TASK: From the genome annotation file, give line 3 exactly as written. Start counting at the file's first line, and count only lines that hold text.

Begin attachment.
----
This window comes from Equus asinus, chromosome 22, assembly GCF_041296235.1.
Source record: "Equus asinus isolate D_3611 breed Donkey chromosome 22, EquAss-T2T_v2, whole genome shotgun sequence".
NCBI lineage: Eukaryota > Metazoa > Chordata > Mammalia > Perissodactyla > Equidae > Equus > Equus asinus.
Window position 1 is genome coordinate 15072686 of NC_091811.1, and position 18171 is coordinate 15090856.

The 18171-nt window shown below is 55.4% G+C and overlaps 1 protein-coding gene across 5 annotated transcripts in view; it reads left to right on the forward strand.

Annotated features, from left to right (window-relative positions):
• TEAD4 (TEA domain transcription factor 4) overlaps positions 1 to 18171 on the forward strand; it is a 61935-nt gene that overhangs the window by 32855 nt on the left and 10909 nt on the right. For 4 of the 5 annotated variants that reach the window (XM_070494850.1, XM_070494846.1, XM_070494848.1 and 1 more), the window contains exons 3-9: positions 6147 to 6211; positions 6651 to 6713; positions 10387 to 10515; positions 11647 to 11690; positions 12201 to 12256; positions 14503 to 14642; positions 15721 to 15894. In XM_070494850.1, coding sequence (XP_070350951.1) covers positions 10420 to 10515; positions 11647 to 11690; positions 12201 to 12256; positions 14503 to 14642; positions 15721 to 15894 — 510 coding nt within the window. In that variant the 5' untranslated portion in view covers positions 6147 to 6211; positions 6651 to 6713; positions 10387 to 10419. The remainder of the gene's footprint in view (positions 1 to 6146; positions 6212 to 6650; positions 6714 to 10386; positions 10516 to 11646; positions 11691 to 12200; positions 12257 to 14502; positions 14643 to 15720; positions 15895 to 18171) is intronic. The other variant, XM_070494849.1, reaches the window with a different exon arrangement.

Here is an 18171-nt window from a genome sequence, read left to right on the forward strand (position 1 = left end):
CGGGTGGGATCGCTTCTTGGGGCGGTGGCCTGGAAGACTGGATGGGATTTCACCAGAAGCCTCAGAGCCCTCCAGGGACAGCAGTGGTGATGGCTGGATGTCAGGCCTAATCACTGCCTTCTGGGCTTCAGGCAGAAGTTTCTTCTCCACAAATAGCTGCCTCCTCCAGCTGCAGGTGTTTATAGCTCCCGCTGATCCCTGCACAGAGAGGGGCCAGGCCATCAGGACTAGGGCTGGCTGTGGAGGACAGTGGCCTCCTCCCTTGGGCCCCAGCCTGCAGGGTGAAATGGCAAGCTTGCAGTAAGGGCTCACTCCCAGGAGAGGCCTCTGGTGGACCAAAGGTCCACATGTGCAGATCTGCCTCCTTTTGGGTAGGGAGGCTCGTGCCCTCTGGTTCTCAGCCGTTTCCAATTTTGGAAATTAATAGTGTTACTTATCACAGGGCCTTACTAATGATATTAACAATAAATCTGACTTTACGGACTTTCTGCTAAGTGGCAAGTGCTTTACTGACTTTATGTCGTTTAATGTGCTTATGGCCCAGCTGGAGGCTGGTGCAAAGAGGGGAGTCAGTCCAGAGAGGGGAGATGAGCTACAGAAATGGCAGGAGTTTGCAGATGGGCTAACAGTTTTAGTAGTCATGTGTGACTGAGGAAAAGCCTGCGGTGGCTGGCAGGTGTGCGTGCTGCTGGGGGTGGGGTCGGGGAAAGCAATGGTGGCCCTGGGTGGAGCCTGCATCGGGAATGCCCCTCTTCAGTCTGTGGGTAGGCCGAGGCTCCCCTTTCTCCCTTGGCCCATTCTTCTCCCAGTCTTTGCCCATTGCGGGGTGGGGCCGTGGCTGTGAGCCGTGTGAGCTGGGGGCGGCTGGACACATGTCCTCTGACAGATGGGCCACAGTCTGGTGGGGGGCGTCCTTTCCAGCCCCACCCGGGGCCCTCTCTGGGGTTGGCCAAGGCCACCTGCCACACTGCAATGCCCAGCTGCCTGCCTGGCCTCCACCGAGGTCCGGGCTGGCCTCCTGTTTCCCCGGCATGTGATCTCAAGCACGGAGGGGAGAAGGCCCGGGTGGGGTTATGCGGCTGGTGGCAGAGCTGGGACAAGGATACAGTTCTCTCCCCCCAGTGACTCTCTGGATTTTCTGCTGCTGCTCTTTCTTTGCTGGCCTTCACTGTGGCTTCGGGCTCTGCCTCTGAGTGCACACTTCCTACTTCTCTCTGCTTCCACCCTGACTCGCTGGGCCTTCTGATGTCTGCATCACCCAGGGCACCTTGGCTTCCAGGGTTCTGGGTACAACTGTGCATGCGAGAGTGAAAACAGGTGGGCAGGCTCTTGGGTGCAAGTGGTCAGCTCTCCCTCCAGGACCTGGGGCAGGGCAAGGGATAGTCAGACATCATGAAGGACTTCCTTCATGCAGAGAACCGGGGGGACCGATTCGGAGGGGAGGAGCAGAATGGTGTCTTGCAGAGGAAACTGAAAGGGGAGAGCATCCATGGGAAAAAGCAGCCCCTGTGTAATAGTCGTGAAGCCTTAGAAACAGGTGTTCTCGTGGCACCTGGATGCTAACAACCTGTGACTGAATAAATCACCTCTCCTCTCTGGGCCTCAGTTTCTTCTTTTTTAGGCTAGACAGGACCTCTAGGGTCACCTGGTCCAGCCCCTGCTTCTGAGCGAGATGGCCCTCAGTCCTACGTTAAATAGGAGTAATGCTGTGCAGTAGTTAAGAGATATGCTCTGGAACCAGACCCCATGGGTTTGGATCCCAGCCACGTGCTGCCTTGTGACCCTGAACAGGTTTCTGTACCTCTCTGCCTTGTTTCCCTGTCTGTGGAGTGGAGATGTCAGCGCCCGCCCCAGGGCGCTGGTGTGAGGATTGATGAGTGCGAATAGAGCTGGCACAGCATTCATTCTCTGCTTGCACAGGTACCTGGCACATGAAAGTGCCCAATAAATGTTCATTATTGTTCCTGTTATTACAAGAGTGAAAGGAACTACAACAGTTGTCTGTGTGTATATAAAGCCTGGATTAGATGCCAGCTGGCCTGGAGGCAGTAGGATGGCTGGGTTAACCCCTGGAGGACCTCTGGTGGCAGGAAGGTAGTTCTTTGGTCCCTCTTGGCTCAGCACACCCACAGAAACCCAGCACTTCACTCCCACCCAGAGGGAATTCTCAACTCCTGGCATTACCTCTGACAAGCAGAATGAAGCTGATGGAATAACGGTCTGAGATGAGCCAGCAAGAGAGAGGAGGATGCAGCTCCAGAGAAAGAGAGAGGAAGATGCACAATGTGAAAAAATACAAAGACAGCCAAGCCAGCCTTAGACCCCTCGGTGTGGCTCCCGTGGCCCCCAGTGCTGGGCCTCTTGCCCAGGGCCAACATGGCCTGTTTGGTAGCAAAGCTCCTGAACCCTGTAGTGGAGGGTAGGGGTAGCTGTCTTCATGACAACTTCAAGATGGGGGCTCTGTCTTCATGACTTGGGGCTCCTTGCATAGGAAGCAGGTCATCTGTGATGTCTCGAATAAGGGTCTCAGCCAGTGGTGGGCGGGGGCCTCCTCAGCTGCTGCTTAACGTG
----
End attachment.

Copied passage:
NCBI lineage: Eukaryota > Metazoa > Chordata > Mammalia > Perissodactyla > Equidae > Equus > Equus asinus.